Hattie McDaniel

Singer / actress on radio, television and film.

One of the great American character actresses, Hattie McDaniel was born in Wichita, Kansas on June 10, 1895. She dropped out of school in 1910 to join a minstrel show. She toured with minstrel shows and vaudeville (including the Shrine and Elks circuit and the Pantages circuit) until the onset of the depression. Taking a job as a bathroom attendant in a nightclub in Milwaukee, her vocal talents were soon discovered by the proprietor, and Hattie spent about a year singing in the club before moving to Los Angeles.

In Los Angeles, her brother found a part for her on a radio show called “The Optimistic Donuts.” It wasn’t long before Hattie became the show’s main attraction. Hattie’s film debut was in 1932, and she found her first major role in the 20th Century-Fox film, Judge Priest. She sang a duet with Will Rogers in this film. She appeared in many films for the remainder of the 1930s and on through the 1940s, including Shirley Temple’s The Little Colonel. Hattie was also on numerous radio shows throughout the 1930s and ’40s, including the Eddie Cantor Show and Amos ‘n Andy.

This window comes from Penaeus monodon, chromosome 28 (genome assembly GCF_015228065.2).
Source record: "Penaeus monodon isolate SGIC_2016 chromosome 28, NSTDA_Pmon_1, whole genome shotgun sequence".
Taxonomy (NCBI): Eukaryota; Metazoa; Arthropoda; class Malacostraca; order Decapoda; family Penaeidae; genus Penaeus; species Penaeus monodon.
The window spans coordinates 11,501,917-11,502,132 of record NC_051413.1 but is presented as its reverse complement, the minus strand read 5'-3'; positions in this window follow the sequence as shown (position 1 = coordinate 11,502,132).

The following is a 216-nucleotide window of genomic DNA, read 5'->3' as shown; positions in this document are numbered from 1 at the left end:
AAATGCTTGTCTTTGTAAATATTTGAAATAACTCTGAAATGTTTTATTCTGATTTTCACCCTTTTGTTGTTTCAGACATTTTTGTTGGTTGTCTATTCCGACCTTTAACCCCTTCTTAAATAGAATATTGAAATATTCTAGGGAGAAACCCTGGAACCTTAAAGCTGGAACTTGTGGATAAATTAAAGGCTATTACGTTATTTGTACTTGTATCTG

In 1939, Hattie won the Best Supporting Actress Academy Award for her performance as Mammy in Gone with the Wind. Other significant roles include Queenie in Universal’s 1936 production of Show Boat (she also toured with road companies of Show Boat) and Emily Hawkin in Selznick’s Since You Went Away (1944), with Shirley Temple, Claudette Colbert and Jennifer Jones. She also played the part of Aunt Tempy in Disney’s Song of the South (1946).

In 1947, she found a regular part on radio in The Beulah Show. In 1951, the show left radio in favor of television, and Hattie stayed with the show until her death; she died of breast cancer at age 57 on October 26, 1952. Hattie was married four times, but none of her marriages lasted very long.

Hattie has been immortalized by her role as Mammy in Gone with the Wind (1939) and as Queenie in Show Boat (1936). But, many of us will remember her for her jovial personality, her outspoken and spunky nature, and that unmistakable laugh.